Without proper control any article on economic policy is founded on wild speculation and a bit pointless.

    • uanime5
      Posted July 19, 2011 at 11:53 pm | Permalink

      If we can encourage apathy and welfare in Greece they probably won’t want to leave.

  23. Mike Stallard
    Posted July 19, 2011 at 8:18 pm | Permalink

    Everyone has had their say on the EU. It is quite obvious to me that “a fish rots from the head”. Our head is Brussels and so our senior politicians, police and journalists are rotting slowly too.

    But that isn’t what I wanted to ask.

    In your question to Dr Liam Fox, you mentioned the shutting down of a barracks in your manor and the opening of a vast new town. We have got the same over here where a barracks is to be shut and then reopened as a huge new town with no facilities – water, roads, rail links, schools, hospitals, churches, etc etc.

    I wonder if all this is to pay for Mr Brown’s aircraft carriers with no aircraft?
    Also does Dr Fox realise that there are, at the moment 6 bureaucrats for every 5 soldiers?

    Bassingbourne near here is a lovely place where young soldiers are trained. It will be a great shame to close it for the two reasons above.

    Reply: The MOD under plans developed a few years ago does intend to shut bases and sell the land on for housing, with the aim to pocket the gain on planning permission. Wokingham Council wishes to accommodate this, identifying the area as one for housing development in its local plan. I just wish to make sure the government as vendor realises there will be public investment costs for a large new settlement.

    • James Matthews
      Posted July 19, 2011 at 10:50 pm | Permalink

      On the aircraft carriers you might also note that by the time they are built not only will we have no aircraft for them ,we will have no aircrew who know how to operate fixed wing aircraft from ships or train others to do so. Presumably, therefore, the plan is to sell them on completion – perhaps the Chinese will be interested

  24. BobE
    Posted July 19, 2011 at 10:26 pm | Permalink

    Of course we go to cash. Ive done it, it saves taxes and VAT. Quite sensible really. I don’want to pay for the MPs first class travel. I pay cash evereyware I can now. I recon to save a fortune that way.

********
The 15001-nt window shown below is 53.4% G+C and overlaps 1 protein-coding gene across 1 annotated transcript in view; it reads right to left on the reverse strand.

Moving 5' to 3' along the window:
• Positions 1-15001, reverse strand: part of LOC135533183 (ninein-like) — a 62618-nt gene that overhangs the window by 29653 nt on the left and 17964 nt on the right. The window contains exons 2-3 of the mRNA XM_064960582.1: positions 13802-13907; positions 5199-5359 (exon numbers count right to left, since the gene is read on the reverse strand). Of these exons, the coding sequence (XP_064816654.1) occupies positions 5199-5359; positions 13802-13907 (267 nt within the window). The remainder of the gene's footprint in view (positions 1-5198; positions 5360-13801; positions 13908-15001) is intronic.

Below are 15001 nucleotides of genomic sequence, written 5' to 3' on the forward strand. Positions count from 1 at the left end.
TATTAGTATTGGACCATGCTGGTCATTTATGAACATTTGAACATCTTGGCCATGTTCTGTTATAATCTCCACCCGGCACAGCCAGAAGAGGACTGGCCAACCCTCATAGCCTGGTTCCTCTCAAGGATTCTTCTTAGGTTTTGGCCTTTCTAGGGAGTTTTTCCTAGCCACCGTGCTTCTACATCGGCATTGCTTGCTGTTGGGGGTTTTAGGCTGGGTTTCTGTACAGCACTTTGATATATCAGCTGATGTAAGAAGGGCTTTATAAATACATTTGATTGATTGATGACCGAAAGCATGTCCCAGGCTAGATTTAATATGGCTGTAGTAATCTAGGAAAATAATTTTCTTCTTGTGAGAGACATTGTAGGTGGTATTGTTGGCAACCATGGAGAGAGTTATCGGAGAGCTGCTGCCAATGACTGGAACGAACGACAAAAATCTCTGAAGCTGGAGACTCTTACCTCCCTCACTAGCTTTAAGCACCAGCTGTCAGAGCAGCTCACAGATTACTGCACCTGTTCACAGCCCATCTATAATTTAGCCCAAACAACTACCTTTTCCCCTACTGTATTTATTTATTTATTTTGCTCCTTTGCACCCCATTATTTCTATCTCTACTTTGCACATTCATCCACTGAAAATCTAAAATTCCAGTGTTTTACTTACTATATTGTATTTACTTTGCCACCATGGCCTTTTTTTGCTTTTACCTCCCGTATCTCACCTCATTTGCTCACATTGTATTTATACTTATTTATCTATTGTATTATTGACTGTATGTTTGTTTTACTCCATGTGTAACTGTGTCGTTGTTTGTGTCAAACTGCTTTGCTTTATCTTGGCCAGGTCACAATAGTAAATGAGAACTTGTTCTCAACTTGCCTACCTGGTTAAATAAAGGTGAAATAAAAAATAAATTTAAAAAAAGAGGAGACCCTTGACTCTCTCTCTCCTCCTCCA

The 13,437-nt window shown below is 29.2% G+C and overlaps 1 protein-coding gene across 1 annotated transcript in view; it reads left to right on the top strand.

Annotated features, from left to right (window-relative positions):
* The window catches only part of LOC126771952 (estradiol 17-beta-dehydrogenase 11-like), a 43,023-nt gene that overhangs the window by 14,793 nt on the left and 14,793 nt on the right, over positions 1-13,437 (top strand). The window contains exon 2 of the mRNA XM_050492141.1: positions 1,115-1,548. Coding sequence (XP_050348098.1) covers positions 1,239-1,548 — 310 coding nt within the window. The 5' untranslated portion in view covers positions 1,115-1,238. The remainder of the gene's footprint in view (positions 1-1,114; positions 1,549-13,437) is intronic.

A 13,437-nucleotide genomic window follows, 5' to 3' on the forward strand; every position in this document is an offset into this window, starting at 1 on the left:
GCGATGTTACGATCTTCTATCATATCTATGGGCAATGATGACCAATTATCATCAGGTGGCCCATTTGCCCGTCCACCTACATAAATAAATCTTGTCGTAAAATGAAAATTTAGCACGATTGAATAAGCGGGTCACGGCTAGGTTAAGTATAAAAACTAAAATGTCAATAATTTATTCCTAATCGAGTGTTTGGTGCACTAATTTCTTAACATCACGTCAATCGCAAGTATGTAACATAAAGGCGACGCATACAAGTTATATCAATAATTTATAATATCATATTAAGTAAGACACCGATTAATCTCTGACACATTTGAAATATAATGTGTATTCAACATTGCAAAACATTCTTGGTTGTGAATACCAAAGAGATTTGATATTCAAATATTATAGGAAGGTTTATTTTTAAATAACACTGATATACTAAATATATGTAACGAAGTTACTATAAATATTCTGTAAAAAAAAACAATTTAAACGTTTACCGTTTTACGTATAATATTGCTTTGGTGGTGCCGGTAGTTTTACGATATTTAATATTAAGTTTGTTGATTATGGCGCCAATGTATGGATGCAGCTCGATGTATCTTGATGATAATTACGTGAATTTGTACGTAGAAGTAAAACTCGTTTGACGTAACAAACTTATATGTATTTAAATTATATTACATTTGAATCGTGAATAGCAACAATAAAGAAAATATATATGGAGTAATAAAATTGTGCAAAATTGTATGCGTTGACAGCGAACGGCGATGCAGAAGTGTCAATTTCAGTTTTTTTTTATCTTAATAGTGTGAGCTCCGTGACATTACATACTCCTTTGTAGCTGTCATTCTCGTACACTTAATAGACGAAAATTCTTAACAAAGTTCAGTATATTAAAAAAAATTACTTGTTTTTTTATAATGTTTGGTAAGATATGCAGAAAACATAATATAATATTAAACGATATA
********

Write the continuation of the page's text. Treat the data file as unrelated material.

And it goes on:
25. BobE
    Posted July 19, 2011 at 10:49 pm | Permalink

    Cash is the new way to beat waste

  26. Ross J Warren
    Posted July 20, 2011 at 3:01 pm | Permalink

    ” Everywhere he went he was told they liked tourists who pay with cash, not credit cards. The view seemed to be that they did not trust their government to spend their money wisely, so why go out of their way to put the income through the books or pay the taxes? ”

    The logical answer to this makes me shudder at it implication. The only way government can ensure that all taxable income is revealed is to do away with cash all together. That way every single transaction can be accounted for, killing off the black market and tax dodging in one go. The computer infrastructure is quickly reaching a point that would allow for this.

    • Bazman
      Posted July 20, 2011 at 6:11 pm | Permalink

      Or making it a crime for people on benefits to carry more than say twenty pounds in cash and instead only able to use a state issued debit card credited by special terminals and only accepted in state approved businesses?

  • About John Redwood


    John Redwood won a free place at Kent College, Canterbury, and graduated from Magdalen College Oxford. He is a Distinguished fellow of All Souls, Oxford. A businessman by background, he has set up an investment management business, was both executive and non executive chairman of a quoted industrial PLC, and chaired a manufacturing company with factories in Birmingham, Chicago, India and China. He is the MP for Wokingham, first elected in 1987.